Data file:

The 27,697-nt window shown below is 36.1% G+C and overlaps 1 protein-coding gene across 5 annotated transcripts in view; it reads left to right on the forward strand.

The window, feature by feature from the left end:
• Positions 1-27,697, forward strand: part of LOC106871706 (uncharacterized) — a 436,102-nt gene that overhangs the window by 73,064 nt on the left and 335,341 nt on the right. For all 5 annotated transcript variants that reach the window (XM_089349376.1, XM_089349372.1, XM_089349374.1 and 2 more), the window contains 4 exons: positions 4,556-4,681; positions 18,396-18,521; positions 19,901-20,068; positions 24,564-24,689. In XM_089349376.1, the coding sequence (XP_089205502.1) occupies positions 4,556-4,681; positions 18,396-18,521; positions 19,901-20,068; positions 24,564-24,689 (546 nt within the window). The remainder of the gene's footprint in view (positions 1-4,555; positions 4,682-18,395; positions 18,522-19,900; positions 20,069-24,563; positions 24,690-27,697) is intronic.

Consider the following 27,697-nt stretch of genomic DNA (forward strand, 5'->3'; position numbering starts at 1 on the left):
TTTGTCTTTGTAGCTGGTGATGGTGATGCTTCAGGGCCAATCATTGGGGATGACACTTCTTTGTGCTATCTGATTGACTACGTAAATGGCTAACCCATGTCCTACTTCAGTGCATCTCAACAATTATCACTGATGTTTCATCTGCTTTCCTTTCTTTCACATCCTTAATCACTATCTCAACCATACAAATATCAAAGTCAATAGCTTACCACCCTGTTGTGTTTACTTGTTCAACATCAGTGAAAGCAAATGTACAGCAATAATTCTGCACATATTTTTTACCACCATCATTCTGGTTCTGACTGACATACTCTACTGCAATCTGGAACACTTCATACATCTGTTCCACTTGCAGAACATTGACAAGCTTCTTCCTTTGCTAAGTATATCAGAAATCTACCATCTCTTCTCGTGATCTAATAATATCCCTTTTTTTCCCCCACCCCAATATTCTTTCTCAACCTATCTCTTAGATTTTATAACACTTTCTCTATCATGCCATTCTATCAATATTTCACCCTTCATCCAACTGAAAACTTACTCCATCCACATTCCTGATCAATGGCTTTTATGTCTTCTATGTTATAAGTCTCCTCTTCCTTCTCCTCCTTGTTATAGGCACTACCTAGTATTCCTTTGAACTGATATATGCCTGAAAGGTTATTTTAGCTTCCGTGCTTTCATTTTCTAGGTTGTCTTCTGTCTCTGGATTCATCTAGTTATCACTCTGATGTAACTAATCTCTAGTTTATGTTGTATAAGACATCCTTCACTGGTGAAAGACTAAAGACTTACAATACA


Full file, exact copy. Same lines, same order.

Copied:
The 27,697-nt window shown below is 36.1% G+C and overlaps 1 protein-coding gene across 5 annotated transcripts in view; it reads left to right on the forward strand.

The window, feature by feature from the left end:
• Positions 1-27,697, forward strand: part of LOC106871706 (uncharacterized) — a 436,102-nt gene that overhangs the window by 73,064 nt on the left and 335,341 nt on the right. For all 5 annotated transcript variants that reach the window (XM_089349376.1, XM_089349372.1, XM_089349374.1 and 2 more), the window contains 4 exons: positions 4,556-4,681; positions 18,396-18,521; positions 19,901-20,068; positions 24,564-24,689. In XM_089349376.1, the coding sequence (XP_089205502.1) occupies positions 4,556-4,681; positions 18,396-18,521; positions 19,901-20,068; positions 24,564-24,689 (546 nt within the window). The remainder of the gene's footprint in view (positions 1-4,555; positions 4,682-18,395; positions 18,522-19,900; positions 20,069-24,563; positions 24,690-27,697) is intronic.

Consider the following 27,697-nt stretch of genomic DNA (forward strand, 5'->3'; position numbering starts at 1 on the left):
TTTGTCTTTGTAGCTGGTGATGGTGATGCTTCAGGGCCAATCATTGGGGATGACACTTCTTTGTGCTATCTGATTGACTACGTAAATGGCTAACCCATGTCCTACTTCAGTGCATCTCAACAATTATCACTGATGTTTCATCTGCTTTCCTTTCTTTCACATCCTTAATCACTATCTCAACCATACAAATATCAAAGTCAATAGCTTACCACCCTGTTGTGTTTACTTGTTCAACATCAGTGAAAGCAAATGTACAGCAATAATTCTGCACATATTTTTTACCACCATCATTCTGGTTCTGACTGACATACTCTACTGCAATCTGGAACACTTCATACATCTGTTCCACTTGCAGAACATTGACAAGCTTCTTCCTTTGCTAAGTATATCAGAAATCTACCATCTCTTCTCGTGATCTAATAATATCCCTTTTTTTCCCCCACCCCAATATTCTTTCTCAACCTATCTCTTAGATTTTATAACACTTTCTCTATCATGCCATTCTATCAATATTTCACCCTTCATCCAACTGAAAACTTACTCCATCCACATTCCTGATCAATGGCTTTTATGTCTTCTATGTTATAAGTCTCCTCTTCCTTCTCCTCCTTGTTATAGGCACTACCTAGTATTCCTTTGAACTGATATATGCCTGAAAGGTTATTTTAGCTTCCGTGCTTTCATTTTCTAGGTTGTCTTCTGTCTCTGGATTCATCTAGTTATCACTCTGATGTAACTAATCTCTAGTTTATGTTGTATAAGACATCCTTCACTGGTGAAAGACTAAAGACTTACAATACA